By the time this album came out on Mega Records in 1971 all the core members of the Bill Black's Combo that scored a number of instrumental hits in the 1960s were long gone. In fact leader Black had died of a brain tumor in 1965, at age 39.
Black, of course, was the bass player on all the early Elvis Presley recordings for Sun and the first sides that Elvis recorded for RCA Victor.
Black formed his own combo in 1959 and scored a number of instrumental hits, among them Smokie, Part 2, White Silver Sands and Don't Be Cruel.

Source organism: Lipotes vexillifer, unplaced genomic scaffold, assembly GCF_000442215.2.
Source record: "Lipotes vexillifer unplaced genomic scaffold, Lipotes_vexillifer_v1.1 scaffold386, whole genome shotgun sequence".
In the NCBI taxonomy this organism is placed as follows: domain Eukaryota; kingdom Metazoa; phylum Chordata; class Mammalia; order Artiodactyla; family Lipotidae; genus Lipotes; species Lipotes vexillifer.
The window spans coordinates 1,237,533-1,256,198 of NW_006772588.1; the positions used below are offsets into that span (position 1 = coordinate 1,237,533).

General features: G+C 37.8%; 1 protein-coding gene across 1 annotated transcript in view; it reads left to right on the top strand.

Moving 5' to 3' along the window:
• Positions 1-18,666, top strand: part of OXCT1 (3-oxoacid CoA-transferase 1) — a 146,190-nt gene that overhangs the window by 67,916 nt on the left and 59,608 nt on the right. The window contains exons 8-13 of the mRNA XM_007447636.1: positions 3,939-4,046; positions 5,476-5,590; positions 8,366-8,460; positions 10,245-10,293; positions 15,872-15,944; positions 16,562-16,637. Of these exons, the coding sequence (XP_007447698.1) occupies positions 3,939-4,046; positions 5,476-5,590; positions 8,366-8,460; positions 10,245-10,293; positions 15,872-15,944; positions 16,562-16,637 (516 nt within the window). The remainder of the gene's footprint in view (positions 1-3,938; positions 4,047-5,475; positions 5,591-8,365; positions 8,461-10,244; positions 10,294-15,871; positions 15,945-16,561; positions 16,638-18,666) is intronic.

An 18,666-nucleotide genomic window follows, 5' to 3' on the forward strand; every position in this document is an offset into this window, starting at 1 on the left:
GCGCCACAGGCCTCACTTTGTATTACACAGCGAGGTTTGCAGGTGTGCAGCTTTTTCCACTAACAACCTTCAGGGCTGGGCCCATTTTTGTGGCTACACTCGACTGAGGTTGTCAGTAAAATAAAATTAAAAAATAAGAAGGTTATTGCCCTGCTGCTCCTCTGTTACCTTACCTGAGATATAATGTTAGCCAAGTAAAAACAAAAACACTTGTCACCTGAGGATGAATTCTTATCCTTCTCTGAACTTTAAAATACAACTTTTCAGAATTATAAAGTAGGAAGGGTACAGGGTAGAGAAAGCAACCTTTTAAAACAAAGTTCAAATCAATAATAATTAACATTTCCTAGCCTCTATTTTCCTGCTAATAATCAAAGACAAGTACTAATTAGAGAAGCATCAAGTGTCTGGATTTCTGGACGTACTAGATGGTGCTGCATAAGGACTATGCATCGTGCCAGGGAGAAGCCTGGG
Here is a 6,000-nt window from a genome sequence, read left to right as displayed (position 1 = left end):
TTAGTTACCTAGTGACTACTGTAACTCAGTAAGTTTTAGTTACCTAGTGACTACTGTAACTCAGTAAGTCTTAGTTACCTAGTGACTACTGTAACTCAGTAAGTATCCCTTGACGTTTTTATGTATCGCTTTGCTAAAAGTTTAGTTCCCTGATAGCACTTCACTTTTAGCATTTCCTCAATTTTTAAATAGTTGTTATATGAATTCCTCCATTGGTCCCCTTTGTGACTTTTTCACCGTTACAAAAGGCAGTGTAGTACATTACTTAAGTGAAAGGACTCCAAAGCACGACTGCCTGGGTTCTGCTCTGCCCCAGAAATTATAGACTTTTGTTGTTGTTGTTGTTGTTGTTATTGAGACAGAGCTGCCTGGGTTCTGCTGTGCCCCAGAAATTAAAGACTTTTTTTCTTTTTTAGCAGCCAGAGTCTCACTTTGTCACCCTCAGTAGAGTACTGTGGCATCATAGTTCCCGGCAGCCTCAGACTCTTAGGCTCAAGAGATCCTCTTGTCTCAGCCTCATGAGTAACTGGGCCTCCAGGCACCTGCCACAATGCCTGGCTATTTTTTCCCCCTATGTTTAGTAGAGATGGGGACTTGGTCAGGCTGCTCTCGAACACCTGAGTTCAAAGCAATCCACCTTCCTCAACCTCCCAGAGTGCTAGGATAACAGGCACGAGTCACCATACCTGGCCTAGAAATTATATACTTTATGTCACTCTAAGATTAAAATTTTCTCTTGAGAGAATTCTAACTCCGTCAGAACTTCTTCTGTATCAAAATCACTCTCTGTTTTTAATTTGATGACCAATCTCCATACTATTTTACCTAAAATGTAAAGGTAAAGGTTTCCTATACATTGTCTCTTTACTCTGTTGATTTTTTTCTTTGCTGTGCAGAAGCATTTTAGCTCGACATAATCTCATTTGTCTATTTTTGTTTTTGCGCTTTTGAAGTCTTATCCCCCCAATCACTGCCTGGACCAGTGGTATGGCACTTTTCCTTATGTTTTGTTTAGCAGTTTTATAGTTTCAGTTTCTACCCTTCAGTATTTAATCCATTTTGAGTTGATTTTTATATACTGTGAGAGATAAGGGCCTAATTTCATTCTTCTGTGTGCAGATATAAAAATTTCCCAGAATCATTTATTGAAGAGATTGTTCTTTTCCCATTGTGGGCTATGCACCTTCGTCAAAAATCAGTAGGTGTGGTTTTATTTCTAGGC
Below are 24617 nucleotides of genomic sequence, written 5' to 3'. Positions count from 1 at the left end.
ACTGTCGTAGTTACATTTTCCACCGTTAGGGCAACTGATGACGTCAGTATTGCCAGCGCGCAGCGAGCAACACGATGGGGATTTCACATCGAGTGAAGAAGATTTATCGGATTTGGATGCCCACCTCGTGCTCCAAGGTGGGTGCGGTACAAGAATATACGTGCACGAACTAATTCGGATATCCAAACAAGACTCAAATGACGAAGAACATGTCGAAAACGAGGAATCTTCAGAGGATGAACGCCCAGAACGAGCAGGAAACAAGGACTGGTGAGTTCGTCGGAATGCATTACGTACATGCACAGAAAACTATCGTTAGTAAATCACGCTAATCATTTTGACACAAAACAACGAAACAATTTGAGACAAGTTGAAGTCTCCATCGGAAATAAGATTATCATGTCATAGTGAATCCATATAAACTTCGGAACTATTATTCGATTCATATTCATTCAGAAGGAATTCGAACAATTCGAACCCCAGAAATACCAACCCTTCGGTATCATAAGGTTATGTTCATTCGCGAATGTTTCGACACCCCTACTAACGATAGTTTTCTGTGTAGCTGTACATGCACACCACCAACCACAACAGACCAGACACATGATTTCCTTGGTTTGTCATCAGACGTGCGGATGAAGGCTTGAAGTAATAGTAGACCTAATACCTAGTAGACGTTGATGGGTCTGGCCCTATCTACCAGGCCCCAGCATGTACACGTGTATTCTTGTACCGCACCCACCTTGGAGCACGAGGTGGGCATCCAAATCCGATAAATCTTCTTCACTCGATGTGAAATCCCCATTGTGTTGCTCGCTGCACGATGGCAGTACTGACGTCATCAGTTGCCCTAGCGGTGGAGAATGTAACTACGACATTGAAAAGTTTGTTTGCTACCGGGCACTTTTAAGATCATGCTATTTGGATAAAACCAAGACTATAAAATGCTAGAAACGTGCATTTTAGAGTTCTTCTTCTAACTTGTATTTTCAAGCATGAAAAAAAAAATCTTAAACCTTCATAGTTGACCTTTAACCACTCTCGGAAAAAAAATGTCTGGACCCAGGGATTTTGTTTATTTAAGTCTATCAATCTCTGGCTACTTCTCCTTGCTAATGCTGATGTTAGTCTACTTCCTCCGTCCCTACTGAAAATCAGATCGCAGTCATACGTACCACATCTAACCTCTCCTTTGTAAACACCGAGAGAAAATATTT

The band heard on The Memphis Scene is under the direction of producer Larry Rogers, who had opened a Memphis recording studio, Lyn Lou Studio, with Black in 1962. Saxophonist Robert Gladney is the only musician identified on the album, although road manager and bassist Bob Tucker, who joined the combo in 1963 and had taken over leadership of the group after Black's death, likely also was part of this recording.
The Memphis Scene retains the basic sound of the classic Bill Black's Combo of the '60s, but adds a few funk elements as well.
The Memphis Scene is not available in a digital format.
Here's another selection, a funky little thing called Cotton Carnival, that was included on the LP.